In Defense of the Arts in Education

A lot of what I read about education saddens/frustrates/infuriates me. I felt all of that when I read a piece in Valerie Strauss’s column in the Washington Post, titled “Kindergarten show canceled so kids can keep studying to become ‘college and career ready.’ Really.” I’m certain she added that last word to the headline because such…

No Fine Motor Skills? What’s the Big Deal?

In a previous post, I wrote that according to many, many teachers, today’s children seriously lack fine motor skills. Teachers tell me that kids can’t grip a crayon or paintbrush, manipulate a pair of scissors, or properly hold a pencil. And I’m not talking about three-year-olds, who shouldn’t be expected to handle these things well;…

Are Young Children Really OK with More Academics?

A couple of weeks ago, I read an article in Chalkbeat titled “Kindergarten classes are getting more academic. New research says the kids are all right.” My knee-jerk reaction was to consider it a whole lot of bull. Bull that was going to give school reformers and policymakers more ammunition with which to ignore child…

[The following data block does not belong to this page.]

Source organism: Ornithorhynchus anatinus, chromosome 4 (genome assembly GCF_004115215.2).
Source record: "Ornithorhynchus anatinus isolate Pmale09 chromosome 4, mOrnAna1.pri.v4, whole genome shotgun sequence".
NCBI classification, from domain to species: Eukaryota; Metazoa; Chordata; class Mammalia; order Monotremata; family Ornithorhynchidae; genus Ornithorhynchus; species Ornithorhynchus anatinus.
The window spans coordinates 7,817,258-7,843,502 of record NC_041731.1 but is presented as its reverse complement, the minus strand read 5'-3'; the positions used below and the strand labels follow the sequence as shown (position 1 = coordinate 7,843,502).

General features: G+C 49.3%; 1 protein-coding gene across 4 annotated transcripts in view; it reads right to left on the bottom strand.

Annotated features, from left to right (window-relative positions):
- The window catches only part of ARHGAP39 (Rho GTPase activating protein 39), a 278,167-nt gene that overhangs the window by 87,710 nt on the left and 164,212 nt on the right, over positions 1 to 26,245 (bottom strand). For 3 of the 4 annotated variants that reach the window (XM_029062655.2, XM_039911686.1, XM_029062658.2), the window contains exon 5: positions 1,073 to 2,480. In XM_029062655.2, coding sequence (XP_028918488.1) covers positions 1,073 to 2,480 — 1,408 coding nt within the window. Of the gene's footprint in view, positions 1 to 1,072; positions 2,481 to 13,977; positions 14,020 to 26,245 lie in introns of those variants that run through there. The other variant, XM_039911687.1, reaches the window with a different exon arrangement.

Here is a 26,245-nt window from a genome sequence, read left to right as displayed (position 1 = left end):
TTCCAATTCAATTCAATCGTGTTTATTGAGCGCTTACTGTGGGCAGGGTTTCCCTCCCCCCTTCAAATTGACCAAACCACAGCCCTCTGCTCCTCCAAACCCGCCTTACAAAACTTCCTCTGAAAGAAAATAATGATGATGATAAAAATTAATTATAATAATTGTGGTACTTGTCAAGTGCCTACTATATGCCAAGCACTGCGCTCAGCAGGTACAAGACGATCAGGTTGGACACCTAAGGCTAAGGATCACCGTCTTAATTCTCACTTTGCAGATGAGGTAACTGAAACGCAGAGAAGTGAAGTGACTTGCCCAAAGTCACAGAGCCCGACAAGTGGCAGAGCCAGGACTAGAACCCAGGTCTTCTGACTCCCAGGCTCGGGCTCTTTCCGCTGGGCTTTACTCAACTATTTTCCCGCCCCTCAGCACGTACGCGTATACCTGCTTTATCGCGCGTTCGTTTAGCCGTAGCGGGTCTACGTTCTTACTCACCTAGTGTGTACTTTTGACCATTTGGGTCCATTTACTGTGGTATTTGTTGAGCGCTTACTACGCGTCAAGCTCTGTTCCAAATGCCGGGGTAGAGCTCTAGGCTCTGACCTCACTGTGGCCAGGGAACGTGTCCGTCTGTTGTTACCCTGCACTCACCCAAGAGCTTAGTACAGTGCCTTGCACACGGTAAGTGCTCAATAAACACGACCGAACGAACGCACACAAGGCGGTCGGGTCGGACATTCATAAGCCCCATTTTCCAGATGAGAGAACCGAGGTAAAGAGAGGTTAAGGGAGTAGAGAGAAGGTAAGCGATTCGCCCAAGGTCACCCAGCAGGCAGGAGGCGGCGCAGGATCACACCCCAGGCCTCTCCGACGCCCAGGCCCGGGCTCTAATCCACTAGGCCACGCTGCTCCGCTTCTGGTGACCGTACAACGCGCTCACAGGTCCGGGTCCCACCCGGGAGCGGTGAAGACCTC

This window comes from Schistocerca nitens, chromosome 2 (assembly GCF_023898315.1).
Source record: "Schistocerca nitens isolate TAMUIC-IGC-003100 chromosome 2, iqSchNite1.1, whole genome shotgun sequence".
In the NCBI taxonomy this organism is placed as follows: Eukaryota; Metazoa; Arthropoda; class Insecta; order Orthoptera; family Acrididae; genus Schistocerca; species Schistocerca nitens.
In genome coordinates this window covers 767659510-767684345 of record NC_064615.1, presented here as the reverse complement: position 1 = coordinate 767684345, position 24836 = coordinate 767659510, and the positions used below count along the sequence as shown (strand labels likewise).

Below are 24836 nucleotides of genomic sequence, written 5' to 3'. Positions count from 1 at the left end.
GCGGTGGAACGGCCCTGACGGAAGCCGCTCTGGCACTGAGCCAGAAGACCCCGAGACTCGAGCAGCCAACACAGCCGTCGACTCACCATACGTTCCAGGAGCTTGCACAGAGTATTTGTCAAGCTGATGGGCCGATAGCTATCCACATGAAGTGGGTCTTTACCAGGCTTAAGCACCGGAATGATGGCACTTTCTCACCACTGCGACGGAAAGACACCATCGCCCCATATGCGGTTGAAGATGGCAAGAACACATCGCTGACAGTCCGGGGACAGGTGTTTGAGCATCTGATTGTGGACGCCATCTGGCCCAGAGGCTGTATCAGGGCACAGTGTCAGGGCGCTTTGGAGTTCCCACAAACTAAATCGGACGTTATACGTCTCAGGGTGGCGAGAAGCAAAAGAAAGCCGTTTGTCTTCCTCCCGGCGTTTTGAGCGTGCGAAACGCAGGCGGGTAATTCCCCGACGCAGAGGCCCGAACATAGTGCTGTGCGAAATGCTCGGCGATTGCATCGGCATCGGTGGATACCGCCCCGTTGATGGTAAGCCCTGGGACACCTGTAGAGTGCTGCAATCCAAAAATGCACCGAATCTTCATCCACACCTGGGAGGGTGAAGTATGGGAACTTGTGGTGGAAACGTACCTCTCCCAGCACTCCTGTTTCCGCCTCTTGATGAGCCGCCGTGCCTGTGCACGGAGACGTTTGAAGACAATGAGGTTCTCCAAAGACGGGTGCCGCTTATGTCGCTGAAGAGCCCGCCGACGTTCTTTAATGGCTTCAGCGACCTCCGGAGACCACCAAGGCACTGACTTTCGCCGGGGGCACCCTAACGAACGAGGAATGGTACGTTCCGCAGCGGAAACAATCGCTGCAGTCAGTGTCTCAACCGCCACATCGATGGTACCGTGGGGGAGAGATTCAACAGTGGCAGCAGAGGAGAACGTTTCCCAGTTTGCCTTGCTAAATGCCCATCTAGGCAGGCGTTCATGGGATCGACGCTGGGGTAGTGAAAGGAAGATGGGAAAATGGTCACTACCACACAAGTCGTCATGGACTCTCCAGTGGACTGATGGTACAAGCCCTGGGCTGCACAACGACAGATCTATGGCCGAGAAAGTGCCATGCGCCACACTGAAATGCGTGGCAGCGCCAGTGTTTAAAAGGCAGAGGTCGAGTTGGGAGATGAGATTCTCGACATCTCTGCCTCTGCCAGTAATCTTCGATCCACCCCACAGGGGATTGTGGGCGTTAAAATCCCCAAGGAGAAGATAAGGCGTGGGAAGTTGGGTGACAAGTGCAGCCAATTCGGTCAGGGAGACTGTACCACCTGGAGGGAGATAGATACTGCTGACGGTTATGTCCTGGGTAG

Please Help Spread the Word About Screen Time

A colleague in London sent me a newspaper article about the cot (crib, here in the States) pictured above. The only positive thing I can say about this abomination is that the reaction to it – even among parents – has been negative. Thank goodness for small miracles. I hear and see so many things…

What Makes a Great Teacher?: Remembering Phyllis Gelineau

What makes someone “great?” I throw that word around on a regular basis, giving no thought whatsoever to its true meaning. But having recently lost a dear friend, and reflecting on her life as an educator, I’ve considered the actual definition of the word. The Merriam-Webster Dictionary online tells me it means “remarkable in magnitude,…